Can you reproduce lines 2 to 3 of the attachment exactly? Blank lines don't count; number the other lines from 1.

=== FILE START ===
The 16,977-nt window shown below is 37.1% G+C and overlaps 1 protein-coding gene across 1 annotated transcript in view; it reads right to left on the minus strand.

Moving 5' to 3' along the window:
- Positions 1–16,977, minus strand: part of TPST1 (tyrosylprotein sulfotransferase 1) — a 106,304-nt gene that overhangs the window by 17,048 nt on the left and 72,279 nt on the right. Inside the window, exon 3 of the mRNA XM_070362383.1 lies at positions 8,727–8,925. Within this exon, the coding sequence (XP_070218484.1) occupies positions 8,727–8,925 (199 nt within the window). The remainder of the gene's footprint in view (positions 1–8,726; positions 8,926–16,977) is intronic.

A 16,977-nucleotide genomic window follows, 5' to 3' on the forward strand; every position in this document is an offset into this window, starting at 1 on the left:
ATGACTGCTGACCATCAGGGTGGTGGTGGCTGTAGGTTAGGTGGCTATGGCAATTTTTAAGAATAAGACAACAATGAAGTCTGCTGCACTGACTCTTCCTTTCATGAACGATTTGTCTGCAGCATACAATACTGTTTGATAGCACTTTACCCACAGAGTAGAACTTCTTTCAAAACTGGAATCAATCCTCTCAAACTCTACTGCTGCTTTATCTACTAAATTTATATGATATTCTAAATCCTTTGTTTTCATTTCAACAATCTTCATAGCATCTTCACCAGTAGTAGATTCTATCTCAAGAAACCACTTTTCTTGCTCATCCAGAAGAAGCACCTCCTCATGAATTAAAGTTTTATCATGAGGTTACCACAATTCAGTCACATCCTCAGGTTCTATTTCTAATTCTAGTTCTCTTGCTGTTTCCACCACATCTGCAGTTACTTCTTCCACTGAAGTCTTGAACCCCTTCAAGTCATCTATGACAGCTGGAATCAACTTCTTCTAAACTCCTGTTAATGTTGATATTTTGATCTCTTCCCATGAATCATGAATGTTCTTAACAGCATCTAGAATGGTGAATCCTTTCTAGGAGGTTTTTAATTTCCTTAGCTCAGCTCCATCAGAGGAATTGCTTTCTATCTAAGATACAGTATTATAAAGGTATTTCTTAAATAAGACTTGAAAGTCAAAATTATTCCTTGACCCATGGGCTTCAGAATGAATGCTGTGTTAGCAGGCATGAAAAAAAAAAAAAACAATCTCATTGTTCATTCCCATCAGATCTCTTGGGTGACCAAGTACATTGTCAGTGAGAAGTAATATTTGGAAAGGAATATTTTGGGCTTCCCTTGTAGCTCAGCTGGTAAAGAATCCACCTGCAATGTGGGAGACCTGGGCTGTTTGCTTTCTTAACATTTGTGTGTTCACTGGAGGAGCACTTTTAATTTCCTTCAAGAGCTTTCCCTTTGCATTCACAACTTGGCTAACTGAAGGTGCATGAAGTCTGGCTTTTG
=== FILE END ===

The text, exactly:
Moving 5' to 3' along the window:
- Positions 1–16,977, minus strand: part of TPST1 (tyrosylprotein sulfotransferase 1) — a 106,304-nt gene that overhangs the window by 17,048 nt on the left and 72,279 nt on the right. Inside the window, exon 3 of the mRNA XM_070362383.1 lies at positions 8,727–8,925. Within this exon, the coding sequence (XP_070218484.1) occupies positions 8,727–8,925 (199 nt within the window). The remainder of the gene's footprint in view (positions 1–8,726; positions 8,926–16,977) is intronic.